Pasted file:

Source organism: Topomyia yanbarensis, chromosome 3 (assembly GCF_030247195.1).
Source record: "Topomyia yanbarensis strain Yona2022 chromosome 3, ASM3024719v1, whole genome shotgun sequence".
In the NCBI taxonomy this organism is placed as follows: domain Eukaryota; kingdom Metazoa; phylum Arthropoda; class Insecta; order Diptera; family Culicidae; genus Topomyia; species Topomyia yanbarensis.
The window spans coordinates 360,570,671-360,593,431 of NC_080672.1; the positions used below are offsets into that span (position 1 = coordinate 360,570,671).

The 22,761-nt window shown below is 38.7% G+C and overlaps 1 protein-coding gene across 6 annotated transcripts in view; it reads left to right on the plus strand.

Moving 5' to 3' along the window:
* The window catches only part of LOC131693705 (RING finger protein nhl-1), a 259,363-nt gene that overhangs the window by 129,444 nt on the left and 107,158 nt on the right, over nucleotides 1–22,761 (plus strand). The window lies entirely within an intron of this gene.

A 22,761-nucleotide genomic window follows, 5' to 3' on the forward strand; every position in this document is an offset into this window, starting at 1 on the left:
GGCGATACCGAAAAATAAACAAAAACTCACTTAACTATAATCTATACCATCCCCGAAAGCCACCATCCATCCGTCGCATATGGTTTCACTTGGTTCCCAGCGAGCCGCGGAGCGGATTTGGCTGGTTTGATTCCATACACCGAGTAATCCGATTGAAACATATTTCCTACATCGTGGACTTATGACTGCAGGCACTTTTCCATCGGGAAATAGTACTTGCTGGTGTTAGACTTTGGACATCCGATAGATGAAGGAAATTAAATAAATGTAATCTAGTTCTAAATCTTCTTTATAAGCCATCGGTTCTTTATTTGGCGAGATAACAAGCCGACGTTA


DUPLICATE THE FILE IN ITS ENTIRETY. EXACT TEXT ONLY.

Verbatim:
Source organism: Topomyia yanbarensis, chromosome 3 (assembly GCF_030247195.1).
Source record: "Topomyia yanbarensis strain Yona2022 chromosome 3, ASM3024719v1, whole genome shotgun sequence".
In the NCBI taxonomy this organism is placed as follows: domain Eukaryota; kingdom Metazoa; phylum Arthropoda; class Insecta; order Diptera; family Culicidae; genus Topomyia; species Topomyia yanbarensis.
The window spans coordinates 360,570,671-360,593,431 of NC_080672.1; the positions used below are offsets into that span (position 1 = coordinate 360,570,671).

The 22,761-nt window shown below is 38.7% G+C and overlaps 1 protein-coding gene across 6 annotated transcripts in view; it reads left to right on the plus strand.

Moving 5' to 3' along the window:
* The window catches only part of LOC131693705 (RING finger protein nhl-1), a 259,363-nt gene that overhangs the window by 129,444 nt on the left and 107,158 nt on the right, over nucleotides 1–22,761 (plus strand). The window lies entirely within an intron of this gene.

A 22,761-nucleotide genomic window follows, 5' to 3' on the forward strand; every position in this document is an offset into this window, starting at 1 on the left:
GGCGATACCGAAAAATAAACAAAAACTCACTTAACTATAATCTATACCATCCCCGAAAGCCACCATCCATCCGTCGCATATGGTTTCACTTGGTTCCCAGCGAGCCGCGGAGCGGATTTGGCTGGTTTGATTCCATACACCGAGTAATCCGATTGAAACATATTTCCTACATCGTGGACTTATGACTGCAGGCACTTTTCCATCGGGAAATAGTACTTGCTGGTGTTAGACTTTGGACATCCGATAGATGAAGGAAATTAAATAAATGTAATCTAGTTCTAAATCTTCTTTATAAGCCATCGGTTCTTTATTTGGCGAGATAACAAGCCGACGTTA